Inspiration Can Be Found Anywhere (Part I)

I first encountered Leopoldo Metlicovitz’s posters at a very young age.  My grandfather loves music, and more specifically, he loves opera.  Throughout his home there are several opera posters of the early 20th century, including two of the four seen the photo below, which are all poster designs by Leopoldo Metlicovitz.  Throughout my life I had seen these posters all over my grandfather’s home, and whenever I saw the poster elsewhere it would remind me of my grandfather and his love for opera.  I had always enjoyed the top left poster for Madama Butterfly by Giacomo Puccini, because it had certain mystery about it and I also liked the name “Madama Butterfly”.

Leopoldo Metlicovitz Poster Designs

Leopoldo Metlicovitz Poster Designs

Last year in school I had to design my own 20th century poster, and for that particular assignment I remembered those posters I was exposed to throughout my life and immediately searched for opera posters for the early 20th century to inspire me.  To my surprise, designer Leopoldo Metlicovitz is the creator of some of my favorite opera poster designs.  I enjoy the Madama Butterfly poster design because of the use of color and contrast from the inside of the window with dark red tones and the outside of the window which depicts cherry blossom trees with light pink and brown tones and a robin nesting on a tree.  I enjoy the contrast of color as well as the placement of the text underneath the seating female figure.  The use of light and dark to express the folds on the figure’s clothing is very interesting and it explains how the light from the window is approaching the figure.  I particularly enjoy how the painting explains an act of the opera where the female figure, Madama Butterfly, awaits her lover.  The rest of Metlicovitz’s designs are similar in color contrast.  The artist seems to use dark tones like red for the negative spaces and then lighter pink tones for flowers and lighter skin tones for the female figures. Negative and positive space composition in Metlicovitz’s designs is powerful like the Madama Butterfly window and the Tosca design floral borders.

Much has changed since Leopoldo Metlicovitz painted and designed these posters.  It has changed so much that nowadays these poster designs are reproduced in large quantities by the touch of a button.  The way we design has changed dramatically because of advanced in technology.  In the early 20th century, without computers, artist could replicate artwork yes, but they had to do it by hand.  Meaning that one piece of art would not be exactly the same as another even if it were the same artist and design.  Technology has made mass production possible; therefore design styles have lost their ‘originality’.  For example, the Tosca poster design by Metlicovitz seems symmetrical, but the floral border is not exactly the same on the left as it is on the right.  Nowadays, borders like those can be identically symmetrical because of technology and options like ‘reflect object’ in software such as Adobe Illustrator and Photoshop.  Design styles have lost their uniqueness and become more ‘stenciled’, where you can see and recognize one simple design element in several design compositions because of the distribution of things such as clipart and stock images. However, the main purposes of a graphic designer’s work still remains to visually impact an audience and clearly represent important information.  This can be compared to Leopoldo Metlicovitz work, which is visually captivating, and also clearly states information about the opera or product it is trying to advertise.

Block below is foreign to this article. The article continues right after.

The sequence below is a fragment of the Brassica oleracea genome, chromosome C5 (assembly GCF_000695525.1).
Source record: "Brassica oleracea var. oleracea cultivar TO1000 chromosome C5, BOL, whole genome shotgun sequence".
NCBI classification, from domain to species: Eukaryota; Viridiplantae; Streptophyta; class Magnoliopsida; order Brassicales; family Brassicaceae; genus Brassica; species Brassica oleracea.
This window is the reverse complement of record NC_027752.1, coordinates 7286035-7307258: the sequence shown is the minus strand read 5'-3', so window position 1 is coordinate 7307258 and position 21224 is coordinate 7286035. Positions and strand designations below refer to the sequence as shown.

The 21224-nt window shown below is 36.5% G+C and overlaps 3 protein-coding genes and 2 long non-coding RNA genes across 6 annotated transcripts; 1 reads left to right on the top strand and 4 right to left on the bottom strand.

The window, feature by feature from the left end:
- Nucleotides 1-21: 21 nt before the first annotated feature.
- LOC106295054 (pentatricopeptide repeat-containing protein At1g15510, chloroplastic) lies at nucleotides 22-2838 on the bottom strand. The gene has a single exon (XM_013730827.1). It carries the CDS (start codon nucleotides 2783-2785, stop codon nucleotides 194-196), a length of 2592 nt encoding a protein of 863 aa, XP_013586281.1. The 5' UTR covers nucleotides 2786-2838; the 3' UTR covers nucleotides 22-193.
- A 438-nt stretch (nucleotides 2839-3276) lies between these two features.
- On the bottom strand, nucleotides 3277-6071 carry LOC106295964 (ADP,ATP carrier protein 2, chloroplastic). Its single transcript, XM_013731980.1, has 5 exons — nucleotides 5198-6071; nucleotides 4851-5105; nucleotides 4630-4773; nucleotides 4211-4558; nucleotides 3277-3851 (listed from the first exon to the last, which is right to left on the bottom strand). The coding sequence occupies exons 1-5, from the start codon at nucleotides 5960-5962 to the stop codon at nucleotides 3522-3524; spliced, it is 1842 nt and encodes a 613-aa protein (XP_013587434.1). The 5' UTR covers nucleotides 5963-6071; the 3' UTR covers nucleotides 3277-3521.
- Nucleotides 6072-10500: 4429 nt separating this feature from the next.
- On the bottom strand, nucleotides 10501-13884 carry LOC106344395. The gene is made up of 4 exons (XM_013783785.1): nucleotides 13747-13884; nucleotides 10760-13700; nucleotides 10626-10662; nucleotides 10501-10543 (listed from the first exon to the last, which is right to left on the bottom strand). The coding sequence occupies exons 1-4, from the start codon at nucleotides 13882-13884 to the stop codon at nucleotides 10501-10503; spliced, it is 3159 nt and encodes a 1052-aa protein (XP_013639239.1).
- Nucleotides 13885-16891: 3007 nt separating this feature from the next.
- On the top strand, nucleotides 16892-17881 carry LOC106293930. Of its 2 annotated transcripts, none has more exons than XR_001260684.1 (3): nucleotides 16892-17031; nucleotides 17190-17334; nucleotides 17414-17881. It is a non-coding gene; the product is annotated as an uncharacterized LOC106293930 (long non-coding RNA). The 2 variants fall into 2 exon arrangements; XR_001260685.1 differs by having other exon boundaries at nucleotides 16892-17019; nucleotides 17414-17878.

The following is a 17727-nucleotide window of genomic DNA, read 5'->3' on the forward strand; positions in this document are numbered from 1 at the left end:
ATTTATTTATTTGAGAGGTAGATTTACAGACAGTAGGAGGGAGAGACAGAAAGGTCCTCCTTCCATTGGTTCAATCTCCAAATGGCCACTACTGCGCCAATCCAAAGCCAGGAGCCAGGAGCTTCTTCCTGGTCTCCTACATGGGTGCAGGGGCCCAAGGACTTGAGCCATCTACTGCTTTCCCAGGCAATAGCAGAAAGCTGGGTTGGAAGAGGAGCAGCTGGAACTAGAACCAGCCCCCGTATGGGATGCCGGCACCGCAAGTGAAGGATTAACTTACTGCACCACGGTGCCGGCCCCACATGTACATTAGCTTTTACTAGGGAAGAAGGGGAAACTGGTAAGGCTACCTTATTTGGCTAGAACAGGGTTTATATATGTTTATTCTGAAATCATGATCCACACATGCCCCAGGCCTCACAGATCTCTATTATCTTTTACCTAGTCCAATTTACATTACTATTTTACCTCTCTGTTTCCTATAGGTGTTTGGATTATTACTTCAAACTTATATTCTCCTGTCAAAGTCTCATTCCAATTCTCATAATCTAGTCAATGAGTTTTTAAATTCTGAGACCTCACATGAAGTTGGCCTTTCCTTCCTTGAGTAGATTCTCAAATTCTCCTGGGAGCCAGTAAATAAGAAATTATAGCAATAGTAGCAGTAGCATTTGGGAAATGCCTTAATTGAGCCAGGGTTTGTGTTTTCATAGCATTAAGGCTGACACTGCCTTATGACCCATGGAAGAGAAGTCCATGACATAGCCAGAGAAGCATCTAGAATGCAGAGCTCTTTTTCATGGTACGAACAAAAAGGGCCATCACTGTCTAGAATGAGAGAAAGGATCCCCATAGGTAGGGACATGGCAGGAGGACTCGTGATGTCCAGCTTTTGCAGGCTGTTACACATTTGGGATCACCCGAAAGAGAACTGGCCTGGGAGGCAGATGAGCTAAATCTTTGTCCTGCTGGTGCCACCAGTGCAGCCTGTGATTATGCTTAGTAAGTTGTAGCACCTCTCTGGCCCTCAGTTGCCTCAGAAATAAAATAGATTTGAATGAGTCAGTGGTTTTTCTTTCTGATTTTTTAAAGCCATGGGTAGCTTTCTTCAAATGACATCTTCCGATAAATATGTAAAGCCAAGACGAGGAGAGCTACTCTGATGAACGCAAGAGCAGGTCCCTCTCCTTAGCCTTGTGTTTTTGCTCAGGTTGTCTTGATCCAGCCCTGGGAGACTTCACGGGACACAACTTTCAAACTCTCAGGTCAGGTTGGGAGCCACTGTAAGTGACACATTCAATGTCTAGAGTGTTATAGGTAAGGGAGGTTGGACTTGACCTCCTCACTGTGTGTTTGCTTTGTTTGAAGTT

I designed the poster below for the class’s assignment, and I was inspired by the posters of Leopoldo Metlicovitz that had been stored somewhere in my memory as a part of my childhood.

Early 20th Century Style Opera Poster Design

Early 20th Century Style Opera Poster Design

I dedicate this post to my grandfather Felipe Ramón Ojeda Russo, whose passion for great music has inspired me all throughout my life, both in my own music studies and appreciation for art.

For more design inspiration check out this website.

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